Use some of the content of this book along with AI to help develop that first draft of expectations of use. Consider your own community and their values but never forget your school or district’s mission. If I had to hazard a guess, I would say your school or district mission statement has something written to the effect of “preparing kids for the future” and creating a generation of “lifelong learners.” If you truly believe in these statements and believe that artificial intelligence isn’t going away any time soon, then you have to build guidelines and best practices around its use.

Creating your “Expectations for AI Use in Schools” document should not be done in isolation either. Yes, you should use AI to help, but you should also pull in other leaders, teachers, parents, and students to create an AI task force of sorts. Having the varied perspectives of all stakeholders will help build out a cohesive and common sense plan for how to proceed forward with AI- enhanced learning.

Step 4: Changing How We Evaluate Learning

Legendary management consultant Peter Drucker is famous for saying that “culture eats strategy for breakfast.” You can have all the greatest intentions with the usage of AI and guidelines for how it is to be used, but if the teaching and learning practices don’t change, it will not have as great of an impact. Teachers may nod their heads and agree that it will be helpful, but when it comes to actually evaluating what kids are learning, it is sometimes easier to go back to traditional roots. Change is hard.

Having students fill out worksheets or answer quiz questions by pencil and paper will help quell the AI tsunami, but only briefly. To truly evolve into this next era of learning, we need to change some of education’s traditional practices around how we evaluate learning. As I’ve mentioned many times over in this book, traditionally schools evaluate student learning based on a final product. That needs to change. In the classroom there should be time built into the school day for discussion, exploration, discourse, application, and reflection. This process for learning will become the future emphasis of what we need to focus on in schools if we truly want to evolve. Without altering our practices around evaluating learning, all the time invested into planning a strategy around AI-enhanced learning will become null and void.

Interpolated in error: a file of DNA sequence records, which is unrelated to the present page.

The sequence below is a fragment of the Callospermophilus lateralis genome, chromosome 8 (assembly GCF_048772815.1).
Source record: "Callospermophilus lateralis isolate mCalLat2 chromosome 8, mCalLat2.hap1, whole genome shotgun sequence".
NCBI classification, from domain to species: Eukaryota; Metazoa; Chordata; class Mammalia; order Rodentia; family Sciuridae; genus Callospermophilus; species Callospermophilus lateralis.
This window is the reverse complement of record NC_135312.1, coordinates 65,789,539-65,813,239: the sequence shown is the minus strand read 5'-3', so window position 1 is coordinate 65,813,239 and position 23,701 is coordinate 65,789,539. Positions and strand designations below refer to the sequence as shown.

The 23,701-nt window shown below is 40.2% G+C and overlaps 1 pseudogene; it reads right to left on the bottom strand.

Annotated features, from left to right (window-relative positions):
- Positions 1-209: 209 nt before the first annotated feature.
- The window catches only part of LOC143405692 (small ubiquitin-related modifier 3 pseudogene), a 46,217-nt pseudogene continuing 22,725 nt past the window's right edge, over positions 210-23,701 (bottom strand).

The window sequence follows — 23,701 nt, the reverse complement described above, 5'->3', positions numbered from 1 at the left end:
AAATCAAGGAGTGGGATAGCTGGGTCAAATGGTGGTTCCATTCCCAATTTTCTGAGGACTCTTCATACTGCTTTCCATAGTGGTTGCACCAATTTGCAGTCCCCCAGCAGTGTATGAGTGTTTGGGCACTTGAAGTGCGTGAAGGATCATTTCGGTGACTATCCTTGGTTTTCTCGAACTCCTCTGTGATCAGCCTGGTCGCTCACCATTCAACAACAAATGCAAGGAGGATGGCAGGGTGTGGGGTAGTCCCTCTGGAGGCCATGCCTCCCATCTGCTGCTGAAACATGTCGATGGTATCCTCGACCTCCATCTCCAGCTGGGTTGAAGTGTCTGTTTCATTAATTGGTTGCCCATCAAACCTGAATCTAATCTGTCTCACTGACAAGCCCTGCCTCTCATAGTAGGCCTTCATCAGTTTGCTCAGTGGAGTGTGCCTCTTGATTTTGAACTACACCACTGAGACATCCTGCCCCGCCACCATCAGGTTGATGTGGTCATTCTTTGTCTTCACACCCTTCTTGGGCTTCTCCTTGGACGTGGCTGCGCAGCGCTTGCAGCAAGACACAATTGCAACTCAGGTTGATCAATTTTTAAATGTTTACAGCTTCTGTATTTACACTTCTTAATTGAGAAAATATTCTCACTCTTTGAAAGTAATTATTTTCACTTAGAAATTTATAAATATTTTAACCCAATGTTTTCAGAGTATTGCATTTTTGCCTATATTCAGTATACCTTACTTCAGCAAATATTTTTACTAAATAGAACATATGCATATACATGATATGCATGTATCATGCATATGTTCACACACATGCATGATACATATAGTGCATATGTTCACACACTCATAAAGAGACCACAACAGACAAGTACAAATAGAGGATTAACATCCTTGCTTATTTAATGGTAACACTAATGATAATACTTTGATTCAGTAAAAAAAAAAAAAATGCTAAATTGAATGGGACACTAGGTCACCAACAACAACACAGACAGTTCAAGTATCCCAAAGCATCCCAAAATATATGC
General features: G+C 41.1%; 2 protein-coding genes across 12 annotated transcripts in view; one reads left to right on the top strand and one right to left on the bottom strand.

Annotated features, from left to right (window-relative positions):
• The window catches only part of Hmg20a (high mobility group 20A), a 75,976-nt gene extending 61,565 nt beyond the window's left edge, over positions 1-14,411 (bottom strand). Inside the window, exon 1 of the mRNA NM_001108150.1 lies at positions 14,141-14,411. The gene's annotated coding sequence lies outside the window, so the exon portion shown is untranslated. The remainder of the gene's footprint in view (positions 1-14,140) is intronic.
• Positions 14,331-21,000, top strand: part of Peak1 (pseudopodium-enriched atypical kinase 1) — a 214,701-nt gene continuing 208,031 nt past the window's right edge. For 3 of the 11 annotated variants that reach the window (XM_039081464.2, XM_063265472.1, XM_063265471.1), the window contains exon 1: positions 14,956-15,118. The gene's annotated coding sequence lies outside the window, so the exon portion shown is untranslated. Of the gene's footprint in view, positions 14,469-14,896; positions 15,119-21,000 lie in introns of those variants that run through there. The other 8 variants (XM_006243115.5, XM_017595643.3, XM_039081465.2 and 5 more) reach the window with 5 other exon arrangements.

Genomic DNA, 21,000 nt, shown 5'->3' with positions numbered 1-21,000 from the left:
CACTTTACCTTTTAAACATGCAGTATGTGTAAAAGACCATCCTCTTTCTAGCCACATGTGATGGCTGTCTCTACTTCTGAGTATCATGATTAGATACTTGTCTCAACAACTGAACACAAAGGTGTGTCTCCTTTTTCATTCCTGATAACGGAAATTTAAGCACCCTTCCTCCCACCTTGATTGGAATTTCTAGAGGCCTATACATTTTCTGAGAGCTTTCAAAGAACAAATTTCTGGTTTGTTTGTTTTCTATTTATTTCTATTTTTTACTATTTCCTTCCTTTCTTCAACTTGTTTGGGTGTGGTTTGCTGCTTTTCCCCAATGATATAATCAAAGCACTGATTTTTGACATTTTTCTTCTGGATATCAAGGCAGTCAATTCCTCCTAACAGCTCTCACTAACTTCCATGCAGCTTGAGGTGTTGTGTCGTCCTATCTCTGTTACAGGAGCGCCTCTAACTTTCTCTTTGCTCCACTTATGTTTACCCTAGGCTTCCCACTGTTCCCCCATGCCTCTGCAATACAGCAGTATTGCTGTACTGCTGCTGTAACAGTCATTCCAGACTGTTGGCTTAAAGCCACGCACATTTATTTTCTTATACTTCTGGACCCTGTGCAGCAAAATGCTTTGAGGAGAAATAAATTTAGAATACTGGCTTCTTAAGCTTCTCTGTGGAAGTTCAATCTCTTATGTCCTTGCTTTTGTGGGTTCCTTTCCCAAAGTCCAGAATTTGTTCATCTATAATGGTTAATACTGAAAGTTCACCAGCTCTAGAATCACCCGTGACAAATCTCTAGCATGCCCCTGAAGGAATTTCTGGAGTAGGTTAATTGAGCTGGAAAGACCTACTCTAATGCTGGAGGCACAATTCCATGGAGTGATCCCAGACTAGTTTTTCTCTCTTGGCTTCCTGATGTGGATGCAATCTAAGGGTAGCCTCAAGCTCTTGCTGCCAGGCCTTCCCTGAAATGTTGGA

Step 5: Putting AI Into Practice

That leads us to this final step, actually using AI effectively in (and out) of the classroom. If you have done the legwork of crowd-sourcing an “AI Best Practice” guide and changed the emphasis of evaluation to process over product, then you are ready for AI- enhanced teaching and learning.

As with any tool or strategy, starting with a “vanguard” group of teachers willing to try new things is a great way to start. Using a pilot group of teachers and students to test various platforms as well as identify any potential hazards will help lay a stable foundation before unleashing AI to the entire student population. But you can’t afford to wait this innovation out. These discussions and pilot groups should be happening right now in your schools. We will never truly be able to “stay in front of” technology and innovation, but one thing we can control is how we ultimately utilize it to help our students and their learning.

Once these pilot groups have iterated and tested some of the tools, readjust your school’s best practices based on that feedback. Talk through the pitfalls they might have discovered and what kind of discussions need to take place with students and parents. Discuss student data privacy and other safety concerns with your IT department around these tools. Be prepared to respond when a student inevitably breaks whatever academic integrity standards you’ve put in place around AI. This will happen. Students test the limits and are always looking for shortcuts, but if you’ve truly changed the way you evaluate, cheating with AI won’t be an option.

I am excited to see what the future holds with AI-enhanced learning. It is always important to keep the balance of human and artificial intelligence in the back of our minds, but I do think AI has the potential to help each and every student in the future.

The future should always be our focus in education, not the past.

It’s time to evolve.

Adapted with permission from Hooker, C. (2023). Learning Evolution. Austin, USA: Publisher: XFactorEDU Publishing.